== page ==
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Copyright

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Introduction

Copyright is an Intellectual Property which gives exclusive privilege to publish the work, to reproduce it in any material form and to include it in any cinematographic film.

  • It gives a person the proprietary right in
    • Literary, dramatic, musical or artistic work
    • Cinematograph film
    • Sound recording, musical or literary work
  • Copyright is a right in rem
  • Copyright is a negative right
  • gives the owner the Original Title which can be licensed or sold to another person who gets the Derivative Title. the Original Title and Derivative Title are called Investitive Facts or Titles.
  • Copyright is an incorporeal property.
  • Infringing a copyright would lead to an actionable wrong.
  • Copyright is a moral property. It does not vest in obscene or immoral works and exists only in lawful creations. The intention is that no works should injure society or Government.
  • Copyright is a sui generis. i.e it is 'of its own kind', 'of its own right' and 'the only one of its kind'
  • Early copyright law was not written keeping in mind of computers and computer software. Apple v Franklin was one of the first case that dealt with copyright involving computer instruction embedded in a chip.
  • Copyright law is a federal subject in several countries.

Berne Convention

The International Convention for the Protection of Literary and Artistic Works, 1886 at Berne was the earliest modern convention dealing with copyright and related rights. It attempted to eliminate, or to reduce if not possible, the differences between national legislation in regard to the rights of authors in their literary and artistic work. The convention at Paris in 1896 announced then Interpretation Declaration and other conventions in 1908, 1914 and 1948 improved it.

  • In the initial days, the Copyright protection was available to the author only in his country. Later amendments extended it to all the countries having membership in the Union.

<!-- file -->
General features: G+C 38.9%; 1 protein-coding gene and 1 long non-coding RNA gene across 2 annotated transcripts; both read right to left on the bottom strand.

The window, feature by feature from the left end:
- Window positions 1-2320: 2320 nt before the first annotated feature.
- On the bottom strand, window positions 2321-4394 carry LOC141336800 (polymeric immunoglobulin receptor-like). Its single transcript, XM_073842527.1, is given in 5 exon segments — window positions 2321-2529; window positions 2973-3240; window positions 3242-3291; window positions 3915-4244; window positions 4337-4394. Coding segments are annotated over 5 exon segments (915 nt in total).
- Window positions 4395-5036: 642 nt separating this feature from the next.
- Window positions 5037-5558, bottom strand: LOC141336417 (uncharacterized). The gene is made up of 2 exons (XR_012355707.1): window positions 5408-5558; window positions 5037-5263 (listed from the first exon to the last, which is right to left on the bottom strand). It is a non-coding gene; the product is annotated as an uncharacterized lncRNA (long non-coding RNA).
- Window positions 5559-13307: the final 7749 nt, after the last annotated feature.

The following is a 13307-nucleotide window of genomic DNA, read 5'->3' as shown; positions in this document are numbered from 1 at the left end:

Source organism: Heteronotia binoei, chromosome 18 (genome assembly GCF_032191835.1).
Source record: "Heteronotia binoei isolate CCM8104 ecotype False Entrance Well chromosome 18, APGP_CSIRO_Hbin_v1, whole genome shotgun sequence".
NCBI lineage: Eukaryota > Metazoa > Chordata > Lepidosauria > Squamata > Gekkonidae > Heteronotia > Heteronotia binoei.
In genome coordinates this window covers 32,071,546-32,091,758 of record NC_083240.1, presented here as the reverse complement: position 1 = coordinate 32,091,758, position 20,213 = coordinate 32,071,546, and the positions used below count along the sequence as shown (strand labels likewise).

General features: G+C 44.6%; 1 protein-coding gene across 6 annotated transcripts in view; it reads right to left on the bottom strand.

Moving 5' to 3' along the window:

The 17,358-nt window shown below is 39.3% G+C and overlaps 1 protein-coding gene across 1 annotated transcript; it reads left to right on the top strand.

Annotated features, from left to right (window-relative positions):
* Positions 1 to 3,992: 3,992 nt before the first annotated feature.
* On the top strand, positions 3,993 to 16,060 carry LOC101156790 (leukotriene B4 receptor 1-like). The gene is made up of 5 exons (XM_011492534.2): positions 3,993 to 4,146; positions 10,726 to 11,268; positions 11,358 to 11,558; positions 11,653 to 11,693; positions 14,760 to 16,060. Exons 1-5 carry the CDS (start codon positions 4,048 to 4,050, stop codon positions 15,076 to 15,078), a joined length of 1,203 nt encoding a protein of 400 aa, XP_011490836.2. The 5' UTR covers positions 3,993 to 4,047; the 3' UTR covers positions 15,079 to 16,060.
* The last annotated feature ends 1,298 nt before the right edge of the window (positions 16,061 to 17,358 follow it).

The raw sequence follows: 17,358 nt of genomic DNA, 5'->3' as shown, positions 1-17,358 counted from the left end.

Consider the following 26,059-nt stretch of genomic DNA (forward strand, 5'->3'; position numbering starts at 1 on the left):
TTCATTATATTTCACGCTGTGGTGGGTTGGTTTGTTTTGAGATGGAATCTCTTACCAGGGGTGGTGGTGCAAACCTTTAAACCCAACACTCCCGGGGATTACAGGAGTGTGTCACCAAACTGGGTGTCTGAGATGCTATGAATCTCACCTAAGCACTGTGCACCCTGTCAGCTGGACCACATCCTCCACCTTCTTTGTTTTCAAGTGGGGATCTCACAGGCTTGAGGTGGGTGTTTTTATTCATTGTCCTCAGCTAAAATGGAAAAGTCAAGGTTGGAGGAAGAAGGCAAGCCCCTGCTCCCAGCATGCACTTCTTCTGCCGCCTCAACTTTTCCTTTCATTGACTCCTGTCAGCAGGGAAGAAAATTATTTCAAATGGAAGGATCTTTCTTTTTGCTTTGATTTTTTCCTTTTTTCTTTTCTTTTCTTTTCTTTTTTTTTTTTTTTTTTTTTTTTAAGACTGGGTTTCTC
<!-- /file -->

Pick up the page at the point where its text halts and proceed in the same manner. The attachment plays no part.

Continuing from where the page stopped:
• Initially, the right was 'subject to accomplishment of the conditions and formalities prescribed by law in the country of origin'. Later it was allowed to every national of the country irrespective of the existence of protection in the country of origin.
  • Article 2 of the Convention defined 'literary and artistic works' clearly.
  • Related rights, such as Right of translation, Right of reproduction etc. are given important place in the Convention protecting author's rights.
  • Understanding the importance of moral rights, the Convention enhanced the 'right of respect' among the authors.
  • Exemption from infringement - the 'fair use rule' was evolved.

Inter-American Copyright Conventions

A number of American colonies adopted by Britain began to make their own statues on copyright protection.

Universal Copyright Convention

UNESCO, in 1952, attempted to bring together the nations from the Berne Convention and the Inter-American Conventions together and bring a common workable copyright law worldwide. This was achieved at the Geneva Universal Copyright Convention (UCC) signed by 40 member countries.

Highlights

  • Gave the author, world wide rights over his works to the same degree as the works of the authors native to that country
  • Gave the author control over world-wide translation rights of his works.

World Intellectual Property Organization

(Main article: World Intellectual Property Organization)

The World Intellectual Property Organization (WIPO) was established after a decision to this effect was taken at the Stockholm Convention in 1967. WIPO actually came into existence in 1974.

Copyright Laws and Acts

Other Related Acts

Designs Act, 1911

Related Cases / Recent Cases / Case Law